Nigeria interrupts River Blindness in Abia, Anambra, Enugu, and Imo states


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the Carter Center He congratulated Nigeria’s Federal Ministry of Health for halting transmission of onchocerciasis in four of the country’s 36 states, protecting 18.9 million people from the second largest infectious cause of blindness. The public health victory – the largest decision to discontinue treatment in the history of the global campaign to combat river blindness – was announced in the Nigerian capital, Abuja, after the International Day for Neglected Tropical Diseases on January 30.

Photo/Robert Herrmann

“The scale of Nigeria’s recent ‘discontinuation order’ is incredible. It is the largest in the history of the global campaign. For perspective, prior to this decision, the cumulative 16-year total for 12 countries assisted by the Carter Center was about 12.3 million. Gregory Nuland said. , director of the River Blindness Elimination Program at The Carter Center, says that number is nearly double that number.

River blindness (onchocerciasis) is a parasitic disease transmitted through the bites of infected black flies. It can cause rash, discoloration, intense itching, and eventually vision loss. The Carter Center assists the Department of Health in training staff and volunteers in health education and mass distribution of Mectizan.®Donated by Merck & Company, Rahway, New Jersey.

The National Committee for the Eradication of Onchocerciasis in Nigeria has identified and informed Federal Minister of Health Dr Osaje Ehanir that four states supported by the Carter Center (Abia, Anambra, Enugu and Imo) have halted transmission of onchocerciasis and met WHO criteria for discontinuing Mectizan treatment for river blindness. The minister’s decision, recommended by NOEC, covers a record 18.9 million people. About 5 million people in these areas still need mectizan treatments along with albendazole for lymphatic filariasis, another parasitic disease. The program believes that these areas will soon stop transmission of this disease as well, enabling post-treatment monitoring of both diseases to begin.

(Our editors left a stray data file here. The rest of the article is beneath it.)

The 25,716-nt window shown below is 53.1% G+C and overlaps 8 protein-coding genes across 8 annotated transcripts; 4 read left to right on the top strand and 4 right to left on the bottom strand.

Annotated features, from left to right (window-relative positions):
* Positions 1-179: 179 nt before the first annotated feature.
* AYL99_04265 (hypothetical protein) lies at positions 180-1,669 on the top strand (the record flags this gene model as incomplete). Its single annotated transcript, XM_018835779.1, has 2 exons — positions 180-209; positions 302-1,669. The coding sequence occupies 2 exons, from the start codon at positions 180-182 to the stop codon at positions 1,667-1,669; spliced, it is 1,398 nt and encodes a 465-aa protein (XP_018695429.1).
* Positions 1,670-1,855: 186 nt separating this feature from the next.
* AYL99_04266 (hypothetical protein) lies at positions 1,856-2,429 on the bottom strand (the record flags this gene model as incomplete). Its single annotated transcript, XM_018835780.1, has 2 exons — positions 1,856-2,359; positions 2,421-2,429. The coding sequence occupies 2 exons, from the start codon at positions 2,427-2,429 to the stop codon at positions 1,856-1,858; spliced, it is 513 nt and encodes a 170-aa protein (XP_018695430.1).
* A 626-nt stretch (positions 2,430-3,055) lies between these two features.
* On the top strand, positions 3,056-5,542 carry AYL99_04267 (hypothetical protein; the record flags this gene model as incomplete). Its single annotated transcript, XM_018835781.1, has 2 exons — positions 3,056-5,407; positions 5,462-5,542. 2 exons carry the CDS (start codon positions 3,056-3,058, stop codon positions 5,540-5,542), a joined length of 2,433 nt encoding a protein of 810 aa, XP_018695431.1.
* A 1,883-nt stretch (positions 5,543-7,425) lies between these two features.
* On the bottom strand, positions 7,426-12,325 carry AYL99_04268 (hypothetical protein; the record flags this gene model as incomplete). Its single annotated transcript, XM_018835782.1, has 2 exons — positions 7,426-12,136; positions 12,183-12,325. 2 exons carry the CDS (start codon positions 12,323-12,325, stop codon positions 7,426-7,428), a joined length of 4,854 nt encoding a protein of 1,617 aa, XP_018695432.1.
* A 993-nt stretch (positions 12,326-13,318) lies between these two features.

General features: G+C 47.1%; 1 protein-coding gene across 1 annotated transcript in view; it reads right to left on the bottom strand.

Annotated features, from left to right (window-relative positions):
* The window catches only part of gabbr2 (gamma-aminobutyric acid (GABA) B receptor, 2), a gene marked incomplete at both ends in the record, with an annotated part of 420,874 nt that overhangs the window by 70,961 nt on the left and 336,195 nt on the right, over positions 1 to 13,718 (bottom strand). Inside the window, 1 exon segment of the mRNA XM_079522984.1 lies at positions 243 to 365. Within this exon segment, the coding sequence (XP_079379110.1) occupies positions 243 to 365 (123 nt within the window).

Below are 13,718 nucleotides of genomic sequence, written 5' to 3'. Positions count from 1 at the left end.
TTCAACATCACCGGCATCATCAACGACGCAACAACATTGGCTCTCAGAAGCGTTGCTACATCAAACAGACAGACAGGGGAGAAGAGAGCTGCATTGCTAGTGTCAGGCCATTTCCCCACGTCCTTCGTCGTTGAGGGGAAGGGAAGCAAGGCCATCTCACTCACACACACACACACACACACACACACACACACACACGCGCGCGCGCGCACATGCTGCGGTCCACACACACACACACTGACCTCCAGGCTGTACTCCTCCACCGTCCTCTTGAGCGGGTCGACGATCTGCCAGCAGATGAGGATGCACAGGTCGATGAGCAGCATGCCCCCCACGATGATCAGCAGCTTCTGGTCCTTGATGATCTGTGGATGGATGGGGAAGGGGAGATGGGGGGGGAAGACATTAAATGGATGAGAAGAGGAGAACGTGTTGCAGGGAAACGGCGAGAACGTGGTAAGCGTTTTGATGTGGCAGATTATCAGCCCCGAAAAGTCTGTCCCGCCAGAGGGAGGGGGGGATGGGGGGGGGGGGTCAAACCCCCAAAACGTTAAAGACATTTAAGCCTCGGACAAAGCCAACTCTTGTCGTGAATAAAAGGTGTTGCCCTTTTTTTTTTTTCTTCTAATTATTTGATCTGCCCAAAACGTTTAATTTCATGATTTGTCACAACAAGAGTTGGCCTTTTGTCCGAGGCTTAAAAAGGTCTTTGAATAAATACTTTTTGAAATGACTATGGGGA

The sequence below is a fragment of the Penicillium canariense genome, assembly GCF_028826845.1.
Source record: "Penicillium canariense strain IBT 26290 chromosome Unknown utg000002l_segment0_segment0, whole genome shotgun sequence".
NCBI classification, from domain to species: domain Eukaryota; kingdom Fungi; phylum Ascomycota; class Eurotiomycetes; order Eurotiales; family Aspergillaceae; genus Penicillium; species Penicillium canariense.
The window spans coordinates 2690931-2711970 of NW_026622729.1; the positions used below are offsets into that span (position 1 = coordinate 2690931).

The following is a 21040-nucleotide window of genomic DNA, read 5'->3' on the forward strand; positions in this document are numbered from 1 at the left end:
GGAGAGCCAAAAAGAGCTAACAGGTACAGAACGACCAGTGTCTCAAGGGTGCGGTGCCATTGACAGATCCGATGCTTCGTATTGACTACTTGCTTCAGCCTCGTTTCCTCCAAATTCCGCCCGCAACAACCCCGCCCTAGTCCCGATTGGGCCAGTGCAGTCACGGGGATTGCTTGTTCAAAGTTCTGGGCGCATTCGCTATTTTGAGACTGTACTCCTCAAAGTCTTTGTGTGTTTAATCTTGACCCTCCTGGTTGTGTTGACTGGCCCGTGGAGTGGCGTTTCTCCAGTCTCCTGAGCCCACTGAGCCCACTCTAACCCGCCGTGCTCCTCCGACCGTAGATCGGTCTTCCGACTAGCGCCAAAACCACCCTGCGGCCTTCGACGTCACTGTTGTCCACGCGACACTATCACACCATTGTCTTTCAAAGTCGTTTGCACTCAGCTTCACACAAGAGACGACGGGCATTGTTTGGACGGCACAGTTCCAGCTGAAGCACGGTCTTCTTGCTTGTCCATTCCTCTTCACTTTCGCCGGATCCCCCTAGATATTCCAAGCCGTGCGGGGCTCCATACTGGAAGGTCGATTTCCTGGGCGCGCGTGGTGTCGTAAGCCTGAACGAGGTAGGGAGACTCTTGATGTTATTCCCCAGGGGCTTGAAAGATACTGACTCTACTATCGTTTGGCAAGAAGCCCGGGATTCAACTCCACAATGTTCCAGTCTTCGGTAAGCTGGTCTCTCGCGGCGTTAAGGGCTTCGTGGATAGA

Laboratories supported by the Carter Center contributed to the historic decision, processing 52,187 black flies and 12,718 blood samples to prove interruption of transmission.

The announcement follows news last year that the Carter Center has helped Plateau countries and Nasarawa It was the first in Nigeria to complete post-treatment surveillance for river blindness and to achieve a state of elimination of transmission.

“For 30 years, we have worked with Nigerians at all levels to eradicate this debilitating disease,” said Dr. Emmanuel Meri, Carter Country Representative and one of the original team members to help launch the country’s national program in the early 1990s. “Together, we are committed to the goal of eliminating river blindness nationwide.”

As a leader in eliminating river blindness, the Carter Center has helped the first four countries in the world—Colombia (2013), Ecuador (2014), Mexico (2015), and Guatemala (2016)—to eliminate transmission of the disease through community-directed mectizan. Treatments and health education, securing official recognition from the World Health Organization. Since 1995, the Center has assisted dozens of countries, including Nigeria, with the cumulative delivery of more than 500 million Mectisan treatments for onchocerciasis. Currently, more than 31 million people no longer require treatment in Carter Center-supported regions of Latin America and Africa.

Together with its partners, The Carter Center is committed to eliminating river blindness on World Neglected Tropical Diseases Day and every day. Neglected tropical diseases are a group of 20 diseases — six of which the Carter Center treats — that are preventable and treatable, but still affect 1.7 billion people worldwide. It usually affects people who do not have access to the basics – clean water, nutritious food and sanitation. Neglected tropical diseases cost developing countries billions of dollars annually in lost productivity.

Since 1988, The Carter Center and the Nigerian Ministry of Health have collaborated to eliminate neglected tropical diseases across the country, including WHO certification for nationwide elimination of Guinea worm disease (2013), and the elimination of lymphatic filariasis and the transmission of onchocerciasis in Plateau states and Nasarawa (2017), 2021 respectively) and the elimination of trachoma as a public health problem (2018) in the same two states.

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